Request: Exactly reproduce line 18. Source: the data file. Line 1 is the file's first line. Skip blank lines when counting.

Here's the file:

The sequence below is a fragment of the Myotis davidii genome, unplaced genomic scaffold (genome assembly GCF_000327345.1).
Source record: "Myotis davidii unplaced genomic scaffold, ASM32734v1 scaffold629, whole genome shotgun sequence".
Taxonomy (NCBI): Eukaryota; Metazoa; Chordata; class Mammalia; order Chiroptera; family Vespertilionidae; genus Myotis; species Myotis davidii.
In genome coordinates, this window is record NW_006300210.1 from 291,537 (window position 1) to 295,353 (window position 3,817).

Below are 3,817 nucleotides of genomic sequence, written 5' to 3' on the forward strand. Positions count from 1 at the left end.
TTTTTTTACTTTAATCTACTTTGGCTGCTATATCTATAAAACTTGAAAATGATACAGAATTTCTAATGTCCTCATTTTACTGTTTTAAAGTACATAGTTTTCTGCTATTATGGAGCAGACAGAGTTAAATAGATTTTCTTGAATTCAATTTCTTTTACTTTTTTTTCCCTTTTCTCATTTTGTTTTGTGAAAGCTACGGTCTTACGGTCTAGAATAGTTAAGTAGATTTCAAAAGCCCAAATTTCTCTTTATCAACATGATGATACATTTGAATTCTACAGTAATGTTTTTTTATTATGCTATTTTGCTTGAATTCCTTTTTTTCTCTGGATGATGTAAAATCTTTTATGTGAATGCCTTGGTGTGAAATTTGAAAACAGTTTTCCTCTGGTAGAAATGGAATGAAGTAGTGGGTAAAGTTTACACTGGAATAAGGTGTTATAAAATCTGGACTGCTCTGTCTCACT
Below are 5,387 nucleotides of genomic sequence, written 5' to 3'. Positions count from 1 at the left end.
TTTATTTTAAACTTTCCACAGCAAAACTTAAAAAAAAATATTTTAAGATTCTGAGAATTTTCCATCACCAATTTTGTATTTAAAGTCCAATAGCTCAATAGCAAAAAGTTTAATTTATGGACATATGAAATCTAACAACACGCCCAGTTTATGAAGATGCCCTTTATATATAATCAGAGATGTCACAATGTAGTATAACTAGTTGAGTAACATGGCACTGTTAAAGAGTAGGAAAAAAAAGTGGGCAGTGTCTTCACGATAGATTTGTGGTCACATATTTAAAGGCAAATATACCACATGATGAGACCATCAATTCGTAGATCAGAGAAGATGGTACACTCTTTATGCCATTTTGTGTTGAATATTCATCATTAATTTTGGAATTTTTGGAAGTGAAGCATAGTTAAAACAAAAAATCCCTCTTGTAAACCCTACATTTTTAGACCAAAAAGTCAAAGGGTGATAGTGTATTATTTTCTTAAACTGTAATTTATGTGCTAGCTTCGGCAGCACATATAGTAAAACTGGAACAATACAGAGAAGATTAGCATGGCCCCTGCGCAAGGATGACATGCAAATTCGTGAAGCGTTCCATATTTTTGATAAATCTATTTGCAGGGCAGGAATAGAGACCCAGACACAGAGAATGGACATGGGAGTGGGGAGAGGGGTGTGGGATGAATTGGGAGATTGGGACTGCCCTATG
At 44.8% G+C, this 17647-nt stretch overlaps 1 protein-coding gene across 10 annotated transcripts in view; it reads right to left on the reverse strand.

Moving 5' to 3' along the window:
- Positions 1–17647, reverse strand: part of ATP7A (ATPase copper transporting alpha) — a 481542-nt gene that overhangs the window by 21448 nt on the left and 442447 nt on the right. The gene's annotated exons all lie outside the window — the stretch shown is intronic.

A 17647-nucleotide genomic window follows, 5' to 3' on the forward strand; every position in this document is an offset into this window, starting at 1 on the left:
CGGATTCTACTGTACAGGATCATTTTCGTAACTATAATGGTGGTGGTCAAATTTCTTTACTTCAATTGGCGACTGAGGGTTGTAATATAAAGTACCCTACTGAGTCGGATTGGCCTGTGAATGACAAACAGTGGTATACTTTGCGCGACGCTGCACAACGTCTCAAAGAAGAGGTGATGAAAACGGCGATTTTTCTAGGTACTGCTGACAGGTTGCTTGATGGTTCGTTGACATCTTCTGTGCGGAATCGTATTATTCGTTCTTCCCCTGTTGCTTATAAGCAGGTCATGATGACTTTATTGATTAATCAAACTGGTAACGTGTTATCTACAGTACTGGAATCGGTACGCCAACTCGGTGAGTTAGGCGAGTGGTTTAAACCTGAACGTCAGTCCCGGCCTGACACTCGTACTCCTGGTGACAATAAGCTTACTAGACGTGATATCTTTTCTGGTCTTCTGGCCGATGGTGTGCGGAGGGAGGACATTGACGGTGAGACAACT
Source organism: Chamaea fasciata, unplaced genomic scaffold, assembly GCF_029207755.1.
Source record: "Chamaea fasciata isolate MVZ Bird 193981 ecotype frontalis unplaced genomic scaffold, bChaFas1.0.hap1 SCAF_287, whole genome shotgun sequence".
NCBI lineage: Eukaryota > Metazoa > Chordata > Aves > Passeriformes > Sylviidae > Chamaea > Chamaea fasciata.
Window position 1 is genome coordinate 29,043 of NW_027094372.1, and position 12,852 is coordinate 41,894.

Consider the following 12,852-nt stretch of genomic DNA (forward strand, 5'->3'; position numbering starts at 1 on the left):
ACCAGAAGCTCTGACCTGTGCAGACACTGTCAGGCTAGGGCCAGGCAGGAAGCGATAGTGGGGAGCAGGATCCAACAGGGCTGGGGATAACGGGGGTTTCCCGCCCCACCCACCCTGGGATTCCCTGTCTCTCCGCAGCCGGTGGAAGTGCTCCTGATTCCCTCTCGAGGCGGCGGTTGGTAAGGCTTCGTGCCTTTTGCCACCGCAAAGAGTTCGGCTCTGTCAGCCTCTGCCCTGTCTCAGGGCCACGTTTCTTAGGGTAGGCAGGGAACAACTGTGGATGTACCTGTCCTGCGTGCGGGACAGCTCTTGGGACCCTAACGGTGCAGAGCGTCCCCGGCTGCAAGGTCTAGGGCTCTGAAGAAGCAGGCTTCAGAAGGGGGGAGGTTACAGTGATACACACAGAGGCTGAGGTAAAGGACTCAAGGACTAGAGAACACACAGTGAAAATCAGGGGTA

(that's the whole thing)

Consider the following 12,852-nt stretch of genomic DNA (forward strand, 5'->3'; position numbering starts at 1 on the left):